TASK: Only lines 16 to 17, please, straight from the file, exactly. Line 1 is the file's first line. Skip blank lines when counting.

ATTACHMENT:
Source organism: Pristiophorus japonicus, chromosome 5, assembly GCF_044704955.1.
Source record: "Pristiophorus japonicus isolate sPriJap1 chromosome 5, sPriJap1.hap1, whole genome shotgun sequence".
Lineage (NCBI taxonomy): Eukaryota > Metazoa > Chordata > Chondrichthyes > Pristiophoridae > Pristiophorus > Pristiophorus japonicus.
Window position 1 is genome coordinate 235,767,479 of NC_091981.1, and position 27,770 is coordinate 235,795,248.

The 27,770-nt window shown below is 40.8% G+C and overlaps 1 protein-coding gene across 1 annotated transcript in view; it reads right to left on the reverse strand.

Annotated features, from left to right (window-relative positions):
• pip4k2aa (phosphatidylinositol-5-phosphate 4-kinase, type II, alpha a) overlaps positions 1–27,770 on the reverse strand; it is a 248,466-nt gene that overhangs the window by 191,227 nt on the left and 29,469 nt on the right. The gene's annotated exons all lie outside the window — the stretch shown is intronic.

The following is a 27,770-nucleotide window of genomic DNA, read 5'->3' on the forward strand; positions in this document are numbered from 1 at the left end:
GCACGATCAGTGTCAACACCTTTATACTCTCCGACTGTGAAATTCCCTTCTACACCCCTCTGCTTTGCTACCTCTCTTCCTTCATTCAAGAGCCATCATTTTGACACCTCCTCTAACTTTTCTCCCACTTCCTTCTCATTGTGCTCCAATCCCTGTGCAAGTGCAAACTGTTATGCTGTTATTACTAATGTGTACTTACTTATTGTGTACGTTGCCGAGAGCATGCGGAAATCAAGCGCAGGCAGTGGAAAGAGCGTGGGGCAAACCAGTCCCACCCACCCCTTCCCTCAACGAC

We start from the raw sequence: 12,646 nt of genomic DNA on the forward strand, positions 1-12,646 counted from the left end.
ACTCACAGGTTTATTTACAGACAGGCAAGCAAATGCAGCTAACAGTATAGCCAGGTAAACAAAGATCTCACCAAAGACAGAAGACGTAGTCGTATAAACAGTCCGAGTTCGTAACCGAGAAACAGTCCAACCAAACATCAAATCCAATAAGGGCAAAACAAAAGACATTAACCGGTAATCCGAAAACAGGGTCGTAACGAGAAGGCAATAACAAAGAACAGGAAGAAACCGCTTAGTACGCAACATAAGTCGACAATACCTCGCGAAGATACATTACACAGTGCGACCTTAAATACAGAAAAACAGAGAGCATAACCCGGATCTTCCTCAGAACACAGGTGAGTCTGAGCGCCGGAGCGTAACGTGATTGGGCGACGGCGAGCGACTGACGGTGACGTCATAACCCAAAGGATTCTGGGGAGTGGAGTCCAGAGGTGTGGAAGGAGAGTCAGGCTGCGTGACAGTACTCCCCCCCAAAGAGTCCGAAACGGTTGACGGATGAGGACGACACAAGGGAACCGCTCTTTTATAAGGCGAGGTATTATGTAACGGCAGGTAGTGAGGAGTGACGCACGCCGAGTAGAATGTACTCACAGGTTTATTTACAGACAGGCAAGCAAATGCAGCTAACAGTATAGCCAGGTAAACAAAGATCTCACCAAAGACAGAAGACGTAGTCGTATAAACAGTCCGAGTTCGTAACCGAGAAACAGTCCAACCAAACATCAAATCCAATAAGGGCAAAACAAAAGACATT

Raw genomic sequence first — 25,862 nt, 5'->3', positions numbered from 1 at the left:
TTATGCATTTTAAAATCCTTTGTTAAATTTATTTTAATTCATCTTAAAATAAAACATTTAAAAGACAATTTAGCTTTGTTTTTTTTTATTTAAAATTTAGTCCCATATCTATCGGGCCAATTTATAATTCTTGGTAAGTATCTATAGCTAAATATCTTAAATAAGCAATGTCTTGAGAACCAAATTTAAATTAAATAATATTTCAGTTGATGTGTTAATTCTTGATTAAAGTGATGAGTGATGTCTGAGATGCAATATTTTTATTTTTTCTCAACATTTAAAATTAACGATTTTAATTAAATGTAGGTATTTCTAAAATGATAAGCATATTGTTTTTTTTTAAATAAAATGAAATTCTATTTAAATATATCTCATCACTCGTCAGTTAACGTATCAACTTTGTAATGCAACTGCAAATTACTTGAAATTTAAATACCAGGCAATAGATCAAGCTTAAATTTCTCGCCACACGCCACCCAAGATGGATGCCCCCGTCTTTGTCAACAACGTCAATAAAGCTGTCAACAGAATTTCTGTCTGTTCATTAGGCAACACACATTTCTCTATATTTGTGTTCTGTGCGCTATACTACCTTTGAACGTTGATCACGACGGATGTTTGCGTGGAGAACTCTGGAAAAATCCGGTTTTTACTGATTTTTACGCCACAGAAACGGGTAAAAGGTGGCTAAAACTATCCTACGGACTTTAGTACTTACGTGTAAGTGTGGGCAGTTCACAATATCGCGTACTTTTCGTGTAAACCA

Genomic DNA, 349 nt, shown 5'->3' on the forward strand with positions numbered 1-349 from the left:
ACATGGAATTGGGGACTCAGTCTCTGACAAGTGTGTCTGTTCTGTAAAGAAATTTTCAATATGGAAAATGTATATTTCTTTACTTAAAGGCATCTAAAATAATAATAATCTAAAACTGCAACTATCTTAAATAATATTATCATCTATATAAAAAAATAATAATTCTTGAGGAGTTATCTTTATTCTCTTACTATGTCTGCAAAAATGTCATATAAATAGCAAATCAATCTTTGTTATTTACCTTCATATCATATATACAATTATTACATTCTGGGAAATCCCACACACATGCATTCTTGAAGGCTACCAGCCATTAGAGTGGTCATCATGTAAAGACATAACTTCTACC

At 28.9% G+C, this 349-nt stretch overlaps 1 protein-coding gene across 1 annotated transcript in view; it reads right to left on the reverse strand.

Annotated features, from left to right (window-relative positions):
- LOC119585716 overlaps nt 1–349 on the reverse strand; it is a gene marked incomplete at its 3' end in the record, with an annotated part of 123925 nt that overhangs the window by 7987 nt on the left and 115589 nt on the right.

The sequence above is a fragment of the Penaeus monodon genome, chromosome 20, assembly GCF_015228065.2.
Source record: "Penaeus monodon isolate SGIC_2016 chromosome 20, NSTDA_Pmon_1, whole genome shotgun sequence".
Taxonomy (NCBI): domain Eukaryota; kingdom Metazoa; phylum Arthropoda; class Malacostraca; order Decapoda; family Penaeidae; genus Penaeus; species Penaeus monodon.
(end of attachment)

At 28.9% G+C, this 349-nt stretch overlaps 1 protein-coding gene across 1 annotated transcript in view; it reads right to left on the reverse strand.

Annotated features, from left to right (window-relative positions):